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High Court Favors Online Wine Sales

In a decision loaded with implications for e-commerce, the U.S. Supreme Court ruled today that states cannot prohibit their citizens from buying wine from out-of-state vintners.

In a 5-4 decision opening the door for online wine sales, the court said the 23 states that currently ban direct wine sales from other states constitutionally discriminate against interstate commerce. In those states, direct sales are allowed from in-state wineries, but out-of-state sales are prohibited.

"The mere fact of non-residence should not foreclose a producer in one state from access to markets in other states," Justice Anthony Kennedy wrote in the majority opinion. "States may not enact laws that burden out-of-state producers or shippers simply to give a competitive advantage to in-state businesses."

The case reached the high court late last year after a lengthy journey through the legal system. The Supreme Court consolidated disputed cases in New York and Michigan.

Both states regulate the sale and importation of alcohol through a three-tier distribution system of producers, wholesalers and retailers. The scheme allows in-state wineries to obtain a license for direct sales. Out-of-state wineries, on the other hand, cannot.

"The differential treatment between in-state and out-of-state wineries constitutes explicit discrimination against interstate commerce," Kennedy wrote.

Michigan and New York contended that, among other things, the direct shipment of wine undercuts their ability to police underage drinking and to collect taxes on alcohol, one of the most heavily taxed commodities in the United States.

"The states provide little evidence that the purchase of wine over the Internet by minors is a problem," Kennedy wrote. "Indeed, there is some evidence to the contrary."

Two years ago, the Federal Trade Commission (FTC) produced a report finding that sales to minors is not a problem in states that allow direct shipments of wine.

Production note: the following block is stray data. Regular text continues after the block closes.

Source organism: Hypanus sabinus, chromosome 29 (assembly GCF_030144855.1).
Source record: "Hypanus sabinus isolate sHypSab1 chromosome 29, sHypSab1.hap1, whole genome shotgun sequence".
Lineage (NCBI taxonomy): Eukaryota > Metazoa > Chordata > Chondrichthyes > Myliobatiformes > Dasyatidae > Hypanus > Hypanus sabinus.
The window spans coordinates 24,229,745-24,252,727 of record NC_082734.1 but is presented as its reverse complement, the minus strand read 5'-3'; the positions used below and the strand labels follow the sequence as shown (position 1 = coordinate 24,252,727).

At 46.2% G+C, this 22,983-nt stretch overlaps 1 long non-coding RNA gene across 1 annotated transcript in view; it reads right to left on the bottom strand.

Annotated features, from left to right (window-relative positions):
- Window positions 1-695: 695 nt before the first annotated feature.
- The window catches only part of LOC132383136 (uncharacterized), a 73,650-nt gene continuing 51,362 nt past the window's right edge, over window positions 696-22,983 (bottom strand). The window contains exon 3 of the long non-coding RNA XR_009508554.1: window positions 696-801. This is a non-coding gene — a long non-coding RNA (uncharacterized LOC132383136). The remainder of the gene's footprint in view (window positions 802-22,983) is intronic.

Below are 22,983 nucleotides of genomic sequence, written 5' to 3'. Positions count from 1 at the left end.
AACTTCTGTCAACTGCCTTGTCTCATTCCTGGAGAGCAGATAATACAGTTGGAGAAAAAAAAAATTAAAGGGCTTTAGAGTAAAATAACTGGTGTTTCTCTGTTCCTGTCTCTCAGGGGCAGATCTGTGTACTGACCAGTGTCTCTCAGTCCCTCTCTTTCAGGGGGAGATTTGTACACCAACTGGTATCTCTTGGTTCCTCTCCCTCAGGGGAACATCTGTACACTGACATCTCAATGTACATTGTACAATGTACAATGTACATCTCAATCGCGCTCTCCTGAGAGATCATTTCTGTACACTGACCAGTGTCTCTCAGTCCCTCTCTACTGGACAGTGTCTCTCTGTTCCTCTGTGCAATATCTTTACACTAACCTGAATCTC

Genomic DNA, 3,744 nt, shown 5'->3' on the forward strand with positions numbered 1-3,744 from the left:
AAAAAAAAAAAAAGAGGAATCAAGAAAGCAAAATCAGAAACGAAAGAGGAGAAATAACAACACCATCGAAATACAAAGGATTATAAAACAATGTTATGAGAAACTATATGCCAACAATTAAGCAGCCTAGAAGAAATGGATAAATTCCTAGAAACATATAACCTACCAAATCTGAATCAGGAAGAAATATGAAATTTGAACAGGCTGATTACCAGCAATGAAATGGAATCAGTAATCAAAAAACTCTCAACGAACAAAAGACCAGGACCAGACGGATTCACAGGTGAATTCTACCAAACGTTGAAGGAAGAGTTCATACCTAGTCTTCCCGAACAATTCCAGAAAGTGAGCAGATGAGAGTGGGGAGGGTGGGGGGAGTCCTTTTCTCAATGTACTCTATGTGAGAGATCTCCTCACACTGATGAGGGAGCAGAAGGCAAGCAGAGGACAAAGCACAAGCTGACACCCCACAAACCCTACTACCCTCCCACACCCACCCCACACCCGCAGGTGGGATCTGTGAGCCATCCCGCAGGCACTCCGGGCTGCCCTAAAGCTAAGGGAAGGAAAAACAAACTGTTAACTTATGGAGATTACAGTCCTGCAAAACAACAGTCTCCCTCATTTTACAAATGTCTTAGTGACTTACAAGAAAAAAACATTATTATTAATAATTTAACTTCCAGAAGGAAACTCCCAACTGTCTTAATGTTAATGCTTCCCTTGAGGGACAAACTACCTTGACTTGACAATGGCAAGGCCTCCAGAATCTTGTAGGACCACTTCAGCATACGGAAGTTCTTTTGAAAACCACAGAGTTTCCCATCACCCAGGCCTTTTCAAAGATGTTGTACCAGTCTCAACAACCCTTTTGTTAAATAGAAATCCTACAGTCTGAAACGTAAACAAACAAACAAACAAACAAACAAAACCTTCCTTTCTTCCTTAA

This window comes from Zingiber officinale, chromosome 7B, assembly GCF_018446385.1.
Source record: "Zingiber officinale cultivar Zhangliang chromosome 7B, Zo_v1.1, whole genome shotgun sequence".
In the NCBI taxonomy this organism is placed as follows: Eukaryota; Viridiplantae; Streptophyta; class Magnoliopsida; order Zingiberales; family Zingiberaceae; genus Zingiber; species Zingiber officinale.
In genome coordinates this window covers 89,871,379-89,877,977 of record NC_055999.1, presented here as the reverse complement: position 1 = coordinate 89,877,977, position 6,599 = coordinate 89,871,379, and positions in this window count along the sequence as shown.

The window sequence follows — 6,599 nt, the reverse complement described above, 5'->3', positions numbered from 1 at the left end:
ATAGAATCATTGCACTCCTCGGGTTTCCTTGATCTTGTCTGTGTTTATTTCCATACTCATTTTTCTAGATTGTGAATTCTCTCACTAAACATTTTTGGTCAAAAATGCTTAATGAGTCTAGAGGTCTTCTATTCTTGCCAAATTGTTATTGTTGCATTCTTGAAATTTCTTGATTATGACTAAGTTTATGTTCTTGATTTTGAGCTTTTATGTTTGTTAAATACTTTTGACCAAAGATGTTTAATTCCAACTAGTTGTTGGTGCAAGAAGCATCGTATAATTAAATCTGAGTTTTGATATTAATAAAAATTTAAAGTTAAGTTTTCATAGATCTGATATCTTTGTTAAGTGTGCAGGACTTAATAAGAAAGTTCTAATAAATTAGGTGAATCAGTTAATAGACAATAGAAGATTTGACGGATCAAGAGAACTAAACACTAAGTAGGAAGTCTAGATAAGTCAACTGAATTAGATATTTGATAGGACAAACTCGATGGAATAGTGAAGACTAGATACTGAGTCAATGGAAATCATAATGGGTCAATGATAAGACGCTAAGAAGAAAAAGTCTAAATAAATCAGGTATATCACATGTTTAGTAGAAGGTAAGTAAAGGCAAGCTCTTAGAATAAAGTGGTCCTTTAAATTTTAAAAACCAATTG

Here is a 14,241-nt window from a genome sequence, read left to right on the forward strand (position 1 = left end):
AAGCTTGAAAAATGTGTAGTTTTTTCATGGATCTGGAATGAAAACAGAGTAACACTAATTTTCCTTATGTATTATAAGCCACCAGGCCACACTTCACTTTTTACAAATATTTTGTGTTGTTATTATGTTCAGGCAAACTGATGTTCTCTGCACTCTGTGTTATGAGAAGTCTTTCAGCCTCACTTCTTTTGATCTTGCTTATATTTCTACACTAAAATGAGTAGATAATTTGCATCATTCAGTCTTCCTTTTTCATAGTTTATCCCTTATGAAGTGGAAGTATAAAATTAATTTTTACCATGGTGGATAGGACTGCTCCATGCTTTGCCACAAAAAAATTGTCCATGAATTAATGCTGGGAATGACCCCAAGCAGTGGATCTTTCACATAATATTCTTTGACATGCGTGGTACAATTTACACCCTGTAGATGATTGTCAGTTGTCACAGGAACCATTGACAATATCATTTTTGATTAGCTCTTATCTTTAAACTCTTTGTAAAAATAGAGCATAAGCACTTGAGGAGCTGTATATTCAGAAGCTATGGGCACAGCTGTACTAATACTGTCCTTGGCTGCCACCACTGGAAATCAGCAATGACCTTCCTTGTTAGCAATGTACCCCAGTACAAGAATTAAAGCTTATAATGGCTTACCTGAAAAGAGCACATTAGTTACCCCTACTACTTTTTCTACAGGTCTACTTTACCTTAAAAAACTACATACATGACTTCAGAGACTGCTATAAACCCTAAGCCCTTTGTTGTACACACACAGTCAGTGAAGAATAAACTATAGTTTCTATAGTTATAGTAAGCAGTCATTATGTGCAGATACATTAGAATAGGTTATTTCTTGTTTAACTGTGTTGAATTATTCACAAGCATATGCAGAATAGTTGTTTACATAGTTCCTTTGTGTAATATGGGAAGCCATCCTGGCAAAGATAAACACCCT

As for tax collections, Kennedy again dismissed the states' arguments.

"If licensing and self-reporting provide adequate safeguards for wine distributed through the three-tier system, there is no reason to believe they will not suffice for direct shipments."

The FTC also concluded in the report that direct wine sales lower prices and increase choices for consumers.

"In wine and other marketsanti-competitive barriers to e-commerce are depriving consumers of those benefits," the FTC report concluded.

"Today's decision is a tremendous victory for e-consumers. Not only will wine lovers in Michigan and New York benefit from the choice, convenience and savings e-commerce provides, but the decision could also threaten other protectionist state laws around the country," Steve DelBianco, executive director of NetChoice, said in a statement. NetChoice filed an amicus brief in the case.

According to NetChoice, "protectionist, anti-competitive regulations" such as New York's and Michigan's are expected to cost American consumers more than $44 billion a year.

"This ruling makes it harder for states to maintain discriminatory barriers that prevent the kind of competition enabled by e-commerce," DelBianco said. "Look for more barriers to fall in markets like cars, contact lenses and funeral caskets."



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